We here at South Pleasantburg Nursery are very concerned about your well being and safety! Not only do we care about you while you’re here visiting, we also care about you while you’re out playing in your own yard.
We’d like to take a second and give you a heads up on three seemingly cute, but painful caterpillars that are out this time of year. Don’t be scared, the likelyhood of you stumbling across one of these…interesting looking…caterpillars are pretty rare, but knowing what to look for will keep you safe.
These have the potential to hurt, so approach with caution. If anything, grab a camera and send us a pic! It’ll make us proud!
Saddleback Caterpillar(this was actually spotted today, but sadly too late, by one of our employees. She’s recovering from some serious swelling on the hand and a really bad bellyache)
The Saddleback has been called may of names, some of them Politically Correct such as Saddle Pack, Back Saddle…all variations of that grouping of words, but upon encountering one unintentionally you’ll want to call it by some other, more colorful name.
This Caterpillar hosts on fleshy perennials such as plants from the Aster, Viburnum and other Hardwood Trees (Maples and Elms). They have also been spotted on common plants that just about everybody has, such as Dogwoods and Roses.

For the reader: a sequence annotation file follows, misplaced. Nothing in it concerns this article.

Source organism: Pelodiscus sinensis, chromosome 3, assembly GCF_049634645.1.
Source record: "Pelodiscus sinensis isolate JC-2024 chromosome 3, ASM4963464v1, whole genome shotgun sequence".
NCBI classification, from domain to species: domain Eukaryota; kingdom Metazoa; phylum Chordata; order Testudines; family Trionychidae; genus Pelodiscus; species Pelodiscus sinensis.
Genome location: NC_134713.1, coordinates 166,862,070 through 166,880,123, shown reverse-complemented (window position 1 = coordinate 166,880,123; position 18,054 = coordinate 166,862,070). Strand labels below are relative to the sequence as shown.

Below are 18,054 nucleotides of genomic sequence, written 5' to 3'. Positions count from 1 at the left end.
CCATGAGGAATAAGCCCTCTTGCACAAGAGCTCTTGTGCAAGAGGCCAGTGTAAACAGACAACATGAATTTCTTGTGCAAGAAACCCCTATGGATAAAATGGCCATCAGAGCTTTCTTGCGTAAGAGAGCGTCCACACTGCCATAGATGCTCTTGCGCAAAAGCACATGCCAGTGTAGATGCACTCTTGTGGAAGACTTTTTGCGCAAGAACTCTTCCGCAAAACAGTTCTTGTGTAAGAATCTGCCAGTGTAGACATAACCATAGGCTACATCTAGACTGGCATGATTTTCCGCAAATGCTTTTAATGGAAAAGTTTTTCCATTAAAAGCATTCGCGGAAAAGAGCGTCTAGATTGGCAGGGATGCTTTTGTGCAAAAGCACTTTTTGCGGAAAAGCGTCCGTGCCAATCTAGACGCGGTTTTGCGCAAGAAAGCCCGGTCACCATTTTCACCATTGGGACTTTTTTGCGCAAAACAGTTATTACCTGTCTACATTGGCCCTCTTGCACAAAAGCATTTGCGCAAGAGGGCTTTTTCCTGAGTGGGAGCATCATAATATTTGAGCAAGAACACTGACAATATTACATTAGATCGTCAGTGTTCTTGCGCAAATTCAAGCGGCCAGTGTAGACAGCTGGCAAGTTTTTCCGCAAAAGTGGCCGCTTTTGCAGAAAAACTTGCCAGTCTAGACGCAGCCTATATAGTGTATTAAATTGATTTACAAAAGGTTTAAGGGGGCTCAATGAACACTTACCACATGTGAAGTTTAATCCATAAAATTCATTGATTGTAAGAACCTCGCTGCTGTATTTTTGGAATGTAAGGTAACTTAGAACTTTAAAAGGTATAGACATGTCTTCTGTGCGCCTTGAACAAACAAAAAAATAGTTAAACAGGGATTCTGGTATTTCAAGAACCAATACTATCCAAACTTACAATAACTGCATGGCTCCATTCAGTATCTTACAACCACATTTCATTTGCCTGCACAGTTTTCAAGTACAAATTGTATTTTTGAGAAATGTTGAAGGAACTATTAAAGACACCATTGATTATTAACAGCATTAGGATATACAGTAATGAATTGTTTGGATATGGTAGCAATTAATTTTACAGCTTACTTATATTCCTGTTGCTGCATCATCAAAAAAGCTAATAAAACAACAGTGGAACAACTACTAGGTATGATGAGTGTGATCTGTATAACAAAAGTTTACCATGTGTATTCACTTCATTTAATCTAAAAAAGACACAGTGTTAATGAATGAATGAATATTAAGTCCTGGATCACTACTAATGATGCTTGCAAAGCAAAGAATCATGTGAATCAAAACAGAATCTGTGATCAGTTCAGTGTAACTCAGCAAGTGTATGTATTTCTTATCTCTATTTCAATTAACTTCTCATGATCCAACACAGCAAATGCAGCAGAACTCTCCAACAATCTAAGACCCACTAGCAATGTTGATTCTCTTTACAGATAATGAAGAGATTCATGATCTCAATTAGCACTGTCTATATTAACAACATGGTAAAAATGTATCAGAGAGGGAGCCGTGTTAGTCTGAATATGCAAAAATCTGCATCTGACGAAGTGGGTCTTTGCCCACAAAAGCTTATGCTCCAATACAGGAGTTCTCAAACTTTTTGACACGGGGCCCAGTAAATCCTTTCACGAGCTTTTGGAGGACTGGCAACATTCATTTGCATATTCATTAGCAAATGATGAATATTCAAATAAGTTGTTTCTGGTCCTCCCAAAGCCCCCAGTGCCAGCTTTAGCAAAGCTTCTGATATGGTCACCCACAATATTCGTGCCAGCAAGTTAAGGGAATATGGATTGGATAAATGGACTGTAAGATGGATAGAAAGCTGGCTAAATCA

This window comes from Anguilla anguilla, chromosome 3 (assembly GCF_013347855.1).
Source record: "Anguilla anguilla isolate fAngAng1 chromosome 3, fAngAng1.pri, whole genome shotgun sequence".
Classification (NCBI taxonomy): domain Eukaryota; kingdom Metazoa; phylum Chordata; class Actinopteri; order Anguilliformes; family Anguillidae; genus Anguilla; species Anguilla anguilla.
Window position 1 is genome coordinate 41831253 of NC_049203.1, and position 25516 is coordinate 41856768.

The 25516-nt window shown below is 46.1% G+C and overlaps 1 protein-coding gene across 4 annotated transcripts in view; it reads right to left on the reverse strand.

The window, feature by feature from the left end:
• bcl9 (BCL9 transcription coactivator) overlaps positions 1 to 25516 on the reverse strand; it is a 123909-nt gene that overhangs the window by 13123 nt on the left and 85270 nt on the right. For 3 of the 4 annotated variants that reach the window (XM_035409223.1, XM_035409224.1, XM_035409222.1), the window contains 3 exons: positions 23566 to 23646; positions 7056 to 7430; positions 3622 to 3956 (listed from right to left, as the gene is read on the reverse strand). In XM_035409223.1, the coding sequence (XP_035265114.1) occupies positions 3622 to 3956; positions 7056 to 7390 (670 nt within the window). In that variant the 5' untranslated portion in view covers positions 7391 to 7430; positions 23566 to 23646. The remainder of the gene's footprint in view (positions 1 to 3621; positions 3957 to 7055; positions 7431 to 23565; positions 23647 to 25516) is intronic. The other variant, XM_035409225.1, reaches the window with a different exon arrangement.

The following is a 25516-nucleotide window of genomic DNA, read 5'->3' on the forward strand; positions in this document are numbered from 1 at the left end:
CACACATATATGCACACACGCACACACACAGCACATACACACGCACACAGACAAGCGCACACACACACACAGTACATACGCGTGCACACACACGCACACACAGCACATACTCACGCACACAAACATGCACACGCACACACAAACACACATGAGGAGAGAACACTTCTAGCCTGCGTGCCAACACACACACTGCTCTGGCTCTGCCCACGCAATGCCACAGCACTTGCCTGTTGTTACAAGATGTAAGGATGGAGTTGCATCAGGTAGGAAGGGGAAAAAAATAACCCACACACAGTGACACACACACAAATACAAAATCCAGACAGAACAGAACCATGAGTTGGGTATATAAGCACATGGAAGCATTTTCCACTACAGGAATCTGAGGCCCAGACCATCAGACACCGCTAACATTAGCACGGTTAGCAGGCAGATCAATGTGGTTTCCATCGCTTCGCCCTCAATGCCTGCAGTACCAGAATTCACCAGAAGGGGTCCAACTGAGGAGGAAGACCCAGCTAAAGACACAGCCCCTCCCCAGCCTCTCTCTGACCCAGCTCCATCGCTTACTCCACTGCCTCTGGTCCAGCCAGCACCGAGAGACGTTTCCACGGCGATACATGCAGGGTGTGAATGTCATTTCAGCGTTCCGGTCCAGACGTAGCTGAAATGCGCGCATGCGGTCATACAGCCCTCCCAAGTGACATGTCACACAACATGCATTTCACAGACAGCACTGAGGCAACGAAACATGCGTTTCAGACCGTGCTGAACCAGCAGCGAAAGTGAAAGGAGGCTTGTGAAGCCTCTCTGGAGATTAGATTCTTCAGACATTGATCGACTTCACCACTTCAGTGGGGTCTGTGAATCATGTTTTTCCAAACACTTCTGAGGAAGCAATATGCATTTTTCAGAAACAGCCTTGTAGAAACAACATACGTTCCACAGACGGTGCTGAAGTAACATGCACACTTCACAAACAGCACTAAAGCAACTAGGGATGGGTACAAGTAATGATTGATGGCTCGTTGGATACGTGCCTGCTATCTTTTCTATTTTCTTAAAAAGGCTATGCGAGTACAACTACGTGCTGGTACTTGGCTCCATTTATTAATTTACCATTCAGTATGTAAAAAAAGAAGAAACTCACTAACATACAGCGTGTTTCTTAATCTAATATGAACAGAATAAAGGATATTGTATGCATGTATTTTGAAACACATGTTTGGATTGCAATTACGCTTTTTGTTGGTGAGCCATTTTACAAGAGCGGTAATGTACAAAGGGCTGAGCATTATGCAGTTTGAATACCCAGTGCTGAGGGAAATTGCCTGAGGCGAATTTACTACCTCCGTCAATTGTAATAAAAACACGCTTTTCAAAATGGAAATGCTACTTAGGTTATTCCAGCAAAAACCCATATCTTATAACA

The Saddleback contains horns on both ends – - so its hard to tell if they’re coming or going. Although the horns look like they mean business, its actually the tiny little hairs along its side that secrete an irritating venom that can lead to skin rash and nausea. Wash the area with cold water and mild soap and keep ice on the area until the pain abates.
Hag Moth(For some reason, typing this your fingers always want to go the extra two letters and type Hag Mother…try it, you’ll see what I mean)
The Hag Moth has been described to look kind of like a slug wearing a fur coat with too many arms. Although it looks pretty harmless, cuddly even, don’t fall into its trap. These also are armed with a pubescent body that will sting you and make for an unhappy afternoon.
They are commonly found in wooded areas living happily in Oaks, Walnuts and other Hardwoods. They’re not AS common as the Saddleback but still caution should be taken, especially if hiking or cleaning out brushy areas.
Puss Moth Caterpillar(Don’t confuse it with some random clump of hair)
These, much like our other two suspects have a residence in Hardwood Forests but can also travel into your very own back yard. They pose no threat to the plants that they’re feeding off of, but they do cause a threat to you and your skin.
These ALSO contain a hairy body that will put some burn in your bonnet if you come into contact with them. (Big Surprise huh!) If you come in contact with one of these not so cuddly bugs, place an ice pack on the area and if possible take an oral antihistamine to help with any reaction you may encounter.—have you noticed none of these are turning into beautiful butterflies?—